Congressman Emanuel Cleaver is proving to be a voice of reason in the wake of the Arizona shooting that killed six -- including a 9-year-old girl and a federal judge -- and critically wounded Congresswoman Gabrielle Giffords.
Cleaver joined the round-table discussion on NBC's Meet the Press on Sunday and spoke of the out-of-control political discourse in this country, which has devolved into pro wrestling promos.
"We are in a dark place in this country right now, and the atmospheric
condition is toxic," Cleaver told host David Gregory. "And much of it
originates here in Washington, D.C., and we export it around the country
to the point that people come to Washington, they come to the gallery,
and they feel comfortable in shouting out insults from the gallery. We
had someone removed last week shouting out some insult about President
"I think members of Congress either need to turn down the
volume, begin to try to exercise some high level of civility, or this
darkness will never ever be overcome with light. The hostility is
here. People may want to deny it. It is real, and if we, and if we
don't stop it soon, I think this nation is going to be bitterly divided
to a point where I fear for the future of our children."
Cleaver should know. He's seen it firsthand at his public meetings with constituents.
"I think what we are seeing, though, is, you know, the public is
being riled up to the point where those kinds of, of, of events and, and
opportunities for people to express their opinions to us are
becoming a little volatile," he said. "We have 435 members of Congress.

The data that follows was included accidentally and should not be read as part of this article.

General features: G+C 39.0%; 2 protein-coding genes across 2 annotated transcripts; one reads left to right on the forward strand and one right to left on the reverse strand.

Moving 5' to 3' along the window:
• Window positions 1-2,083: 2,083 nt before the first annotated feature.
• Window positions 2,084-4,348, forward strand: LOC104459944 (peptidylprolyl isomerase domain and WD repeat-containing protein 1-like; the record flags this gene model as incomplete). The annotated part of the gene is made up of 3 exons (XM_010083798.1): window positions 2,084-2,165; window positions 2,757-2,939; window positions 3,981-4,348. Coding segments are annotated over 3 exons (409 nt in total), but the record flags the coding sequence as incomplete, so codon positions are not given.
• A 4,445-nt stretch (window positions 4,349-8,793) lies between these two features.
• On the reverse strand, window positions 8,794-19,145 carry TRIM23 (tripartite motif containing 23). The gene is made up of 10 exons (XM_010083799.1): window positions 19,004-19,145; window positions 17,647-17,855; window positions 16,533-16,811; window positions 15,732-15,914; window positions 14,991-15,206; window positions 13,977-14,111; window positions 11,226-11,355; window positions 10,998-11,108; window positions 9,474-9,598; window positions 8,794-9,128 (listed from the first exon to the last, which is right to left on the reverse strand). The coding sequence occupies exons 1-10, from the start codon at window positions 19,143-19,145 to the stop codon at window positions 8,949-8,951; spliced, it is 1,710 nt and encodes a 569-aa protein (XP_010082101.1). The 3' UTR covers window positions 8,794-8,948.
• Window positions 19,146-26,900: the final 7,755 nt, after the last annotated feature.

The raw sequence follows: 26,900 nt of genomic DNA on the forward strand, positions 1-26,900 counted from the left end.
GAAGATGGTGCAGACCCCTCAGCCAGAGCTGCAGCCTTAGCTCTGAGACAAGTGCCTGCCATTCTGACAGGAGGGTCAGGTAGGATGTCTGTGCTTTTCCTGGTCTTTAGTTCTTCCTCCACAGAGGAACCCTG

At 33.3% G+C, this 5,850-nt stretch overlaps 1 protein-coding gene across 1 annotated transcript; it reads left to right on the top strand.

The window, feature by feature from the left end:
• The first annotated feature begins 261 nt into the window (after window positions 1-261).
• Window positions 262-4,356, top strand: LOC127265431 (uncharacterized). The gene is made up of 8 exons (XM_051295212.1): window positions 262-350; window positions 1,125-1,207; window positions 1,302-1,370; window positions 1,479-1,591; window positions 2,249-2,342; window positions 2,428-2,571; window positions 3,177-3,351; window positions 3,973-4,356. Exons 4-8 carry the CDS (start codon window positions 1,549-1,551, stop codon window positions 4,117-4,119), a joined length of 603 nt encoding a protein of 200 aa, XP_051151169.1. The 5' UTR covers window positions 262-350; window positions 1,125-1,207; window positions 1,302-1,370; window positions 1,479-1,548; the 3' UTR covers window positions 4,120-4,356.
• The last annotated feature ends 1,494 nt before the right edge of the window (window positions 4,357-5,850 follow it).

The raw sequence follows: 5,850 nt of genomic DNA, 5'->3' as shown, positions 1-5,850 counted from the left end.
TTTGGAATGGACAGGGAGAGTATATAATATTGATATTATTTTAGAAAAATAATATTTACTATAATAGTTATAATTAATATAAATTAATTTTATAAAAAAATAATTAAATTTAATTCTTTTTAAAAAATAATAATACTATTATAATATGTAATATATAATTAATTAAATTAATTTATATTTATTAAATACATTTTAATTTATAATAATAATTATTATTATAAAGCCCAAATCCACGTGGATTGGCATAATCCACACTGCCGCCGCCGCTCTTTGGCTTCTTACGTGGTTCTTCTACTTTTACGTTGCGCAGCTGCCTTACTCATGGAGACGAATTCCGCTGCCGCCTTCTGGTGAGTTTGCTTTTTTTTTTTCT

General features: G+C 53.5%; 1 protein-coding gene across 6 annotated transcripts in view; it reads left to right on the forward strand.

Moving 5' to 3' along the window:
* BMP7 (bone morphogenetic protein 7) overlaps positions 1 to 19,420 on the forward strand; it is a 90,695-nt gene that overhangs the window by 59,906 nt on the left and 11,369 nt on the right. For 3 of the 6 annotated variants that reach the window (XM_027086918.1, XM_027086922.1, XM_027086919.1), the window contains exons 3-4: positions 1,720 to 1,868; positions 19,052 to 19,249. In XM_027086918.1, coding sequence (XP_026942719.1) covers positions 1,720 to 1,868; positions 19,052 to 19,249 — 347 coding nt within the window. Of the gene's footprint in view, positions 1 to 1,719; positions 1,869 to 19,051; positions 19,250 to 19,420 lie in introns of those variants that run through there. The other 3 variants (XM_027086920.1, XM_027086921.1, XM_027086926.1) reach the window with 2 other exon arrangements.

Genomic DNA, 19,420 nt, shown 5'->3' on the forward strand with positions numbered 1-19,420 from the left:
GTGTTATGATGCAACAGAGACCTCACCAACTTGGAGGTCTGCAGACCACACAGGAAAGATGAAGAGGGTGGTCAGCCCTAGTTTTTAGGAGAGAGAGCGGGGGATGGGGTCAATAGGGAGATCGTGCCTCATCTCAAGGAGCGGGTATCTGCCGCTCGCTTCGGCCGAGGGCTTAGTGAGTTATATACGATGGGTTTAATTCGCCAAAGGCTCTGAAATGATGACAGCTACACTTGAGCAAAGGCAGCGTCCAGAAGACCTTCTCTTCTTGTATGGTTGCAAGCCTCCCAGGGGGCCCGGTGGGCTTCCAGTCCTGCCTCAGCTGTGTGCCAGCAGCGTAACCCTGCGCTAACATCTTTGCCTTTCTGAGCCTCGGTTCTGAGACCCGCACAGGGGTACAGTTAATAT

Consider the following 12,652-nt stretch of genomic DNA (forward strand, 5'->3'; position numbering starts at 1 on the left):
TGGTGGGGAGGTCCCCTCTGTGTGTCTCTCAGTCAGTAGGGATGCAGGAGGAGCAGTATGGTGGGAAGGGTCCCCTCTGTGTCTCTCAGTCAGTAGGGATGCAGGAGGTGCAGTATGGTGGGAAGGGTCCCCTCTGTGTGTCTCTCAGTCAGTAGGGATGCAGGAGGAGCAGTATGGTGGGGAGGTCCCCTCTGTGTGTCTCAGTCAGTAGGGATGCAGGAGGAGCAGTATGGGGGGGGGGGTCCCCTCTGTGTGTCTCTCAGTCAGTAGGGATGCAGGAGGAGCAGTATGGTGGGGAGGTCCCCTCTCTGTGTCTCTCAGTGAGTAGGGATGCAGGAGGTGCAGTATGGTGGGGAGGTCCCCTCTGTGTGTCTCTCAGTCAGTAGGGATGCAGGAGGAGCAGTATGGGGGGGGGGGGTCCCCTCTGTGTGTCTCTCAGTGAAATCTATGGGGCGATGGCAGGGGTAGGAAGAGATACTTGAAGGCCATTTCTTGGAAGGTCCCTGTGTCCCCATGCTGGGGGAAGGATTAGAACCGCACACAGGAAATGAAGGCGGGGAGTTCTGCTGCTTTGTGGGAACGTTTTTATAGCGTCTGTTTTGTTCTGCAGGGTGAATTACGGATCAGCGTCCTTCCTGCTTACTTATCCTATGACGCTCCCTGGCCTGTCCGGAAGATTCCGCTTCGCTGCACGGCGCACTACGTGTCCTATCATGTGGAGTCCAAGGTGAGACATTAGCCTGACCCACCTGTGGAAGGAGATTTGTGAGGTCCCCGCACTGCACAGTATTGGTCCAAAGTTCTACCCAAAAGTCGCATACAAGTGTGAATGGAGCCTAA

If you rank them in terms of volatility, Gabby is probably in the last
one-half of 1 percent. ...
And it just seems so ironic that she would become a victim.
... And she is clearly not a hothead or somebody who's prone to create
Cleaver never mentioned Sarah Palin's map with crosshairs on Giffords' district. In March, Giffords realized the dangers of such rhetoric.
"We're on Sarah Palin's targeted list," she said, "but the
thing is that the way she has it depicted has the crosshairs of a gun
sight over our district. When people do that, they've got to realize
there's consequences to that action."
Cleaver noted that the Arizona killings should be a "wake-up call."
"We, we ought to come back with a different attitude," Cleaver said. "... This ought
to be a wake-up call to, not only the members of Congress, but the
people in this country, that we're headed in the wrong direction.
"Congress meets a lot, but it rarely comes together. We are coming from,
from two different points of view -- which is a democracy and we ought to
do that -- but we, we come for the purpose of fighting. And it's entertainment, I guess, for the nation, for some. But for some it,
it gives them an excuse to exercise the bitterness that, that may be
deep inside of them. And we've, we've got to watch what we say, and
we're not doing it. It starts when -- in campaigns. You know, campaigns
now are opportunities for people to say anything and do anything ... to each other and about one another. And I think it's, it's
devastating, and it'll probably get worse unless something dramatic
Later, Cleaver added: "What has happened to the debate is one person or one
side -- Republicans or, or Democrats, it doesn't matter -- they say, "I'm
right, and you're evil." And that is what's damaging this country."
Let's hope people heed Cleaver's words.